Emory University School of Medicine
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Latest From Emory University School of Medicine
Regeneron and Geisinger’s new collaboration to identify genetic variants and apply that knowledge to drug discovery and patient care is pharma’s most ambitious effort to date to exploit next-generation genomics, but its impact on drug discovery productivity won’t be known for years.
Studies suggest transcatheter aortic valve replacement is associated with a higher stroke risk than standard surgical valve replacement, presumably due to embolic debris released during the TAVR procedure. To address this concern, several companies are developing TAVR-specific embolic protection devices, and their success may prove to be a key driver of future growth in this $1+ billion market.
Micro Interventional Devices was founded around opportunities in addressing the procedural challenges that limit patient access to transcatheter heart valves. The company’s initial focus is on developing a transcatheter valve for the replacement of the mitral valve, and an easy and effective transapical access and closure method for transcatheter mitral and aortic valve procedures. The company’s mission, though, is to broadly focus on advancing structural heart disease treatments, and MID’s first-generation technology has potential application to several areas of structural heart disease, including PFO/atrial septal defect closure, left atrial appendage closure and cardiac ablations.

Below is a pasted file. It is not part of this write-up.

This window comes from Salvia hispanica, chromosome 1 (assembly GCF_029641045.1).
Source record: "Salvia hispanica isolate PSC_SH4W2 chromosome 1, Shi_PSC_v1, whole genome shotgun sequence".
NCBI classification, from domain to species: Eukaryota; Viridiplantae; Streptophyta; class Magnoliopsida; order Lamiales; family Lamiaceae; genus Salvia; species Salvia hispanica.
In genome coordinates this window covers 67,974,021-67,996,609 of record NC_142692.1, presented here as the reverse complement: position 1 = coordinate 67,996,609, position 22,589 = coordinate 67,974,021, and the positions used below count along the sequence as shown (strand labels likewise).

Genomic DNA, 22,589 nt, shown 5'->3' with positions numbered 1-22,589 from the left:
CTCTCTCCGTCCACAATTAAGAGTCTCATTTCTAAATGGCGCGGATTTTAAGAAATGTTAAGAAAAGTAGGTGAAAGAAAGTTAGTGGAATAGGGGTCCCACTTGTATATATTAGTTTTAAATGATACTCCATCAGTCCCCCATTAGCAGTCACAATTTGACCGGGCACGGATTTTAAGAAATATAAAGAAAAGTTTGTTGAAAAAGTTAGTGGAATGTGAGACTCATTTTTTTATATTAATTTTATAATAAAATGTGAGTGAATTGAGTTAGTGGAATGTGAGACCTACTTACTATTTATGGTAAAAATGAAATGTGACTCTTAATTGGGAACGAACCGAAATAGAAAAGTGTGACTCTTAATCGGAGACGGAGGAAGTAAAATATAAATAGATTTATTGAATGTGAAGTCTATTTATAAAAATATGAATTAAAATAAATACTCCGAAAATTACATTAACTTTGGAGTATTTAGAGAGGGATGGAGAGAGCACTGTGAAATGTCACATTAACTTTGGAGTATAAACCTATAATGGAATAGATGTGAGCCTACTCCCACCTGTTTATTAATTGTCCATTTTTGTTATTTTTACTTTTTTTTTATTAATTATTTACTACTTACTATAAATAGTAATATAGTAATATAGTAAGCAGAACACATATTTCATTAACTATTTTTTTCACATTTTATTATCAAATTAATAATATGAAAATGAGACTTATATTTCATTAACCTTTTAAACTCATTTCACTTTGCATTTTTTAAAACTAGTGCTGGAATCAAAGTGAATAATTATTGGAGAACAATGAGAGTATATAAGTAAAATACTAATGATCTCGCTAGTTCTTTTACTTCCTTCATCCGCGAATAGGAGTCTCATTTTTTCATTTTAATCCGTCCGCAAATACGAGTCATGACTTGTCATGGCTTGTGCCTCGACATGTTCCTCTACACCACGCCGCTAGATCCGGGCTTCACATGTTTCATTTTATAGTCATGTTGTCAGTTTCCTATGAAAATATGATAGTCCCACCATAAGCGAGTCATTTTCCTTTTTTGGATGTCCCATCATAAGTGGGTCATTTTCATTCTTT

With low-cost whole genome sequencing on the horizon, issues around acquiring and assessing large data sets of sequence information are front and center. The value proposition is also shifting, from the means of acquiring data to their interpretation. But finding a sustainable business model around data analysis and clinical services is far from straightforward.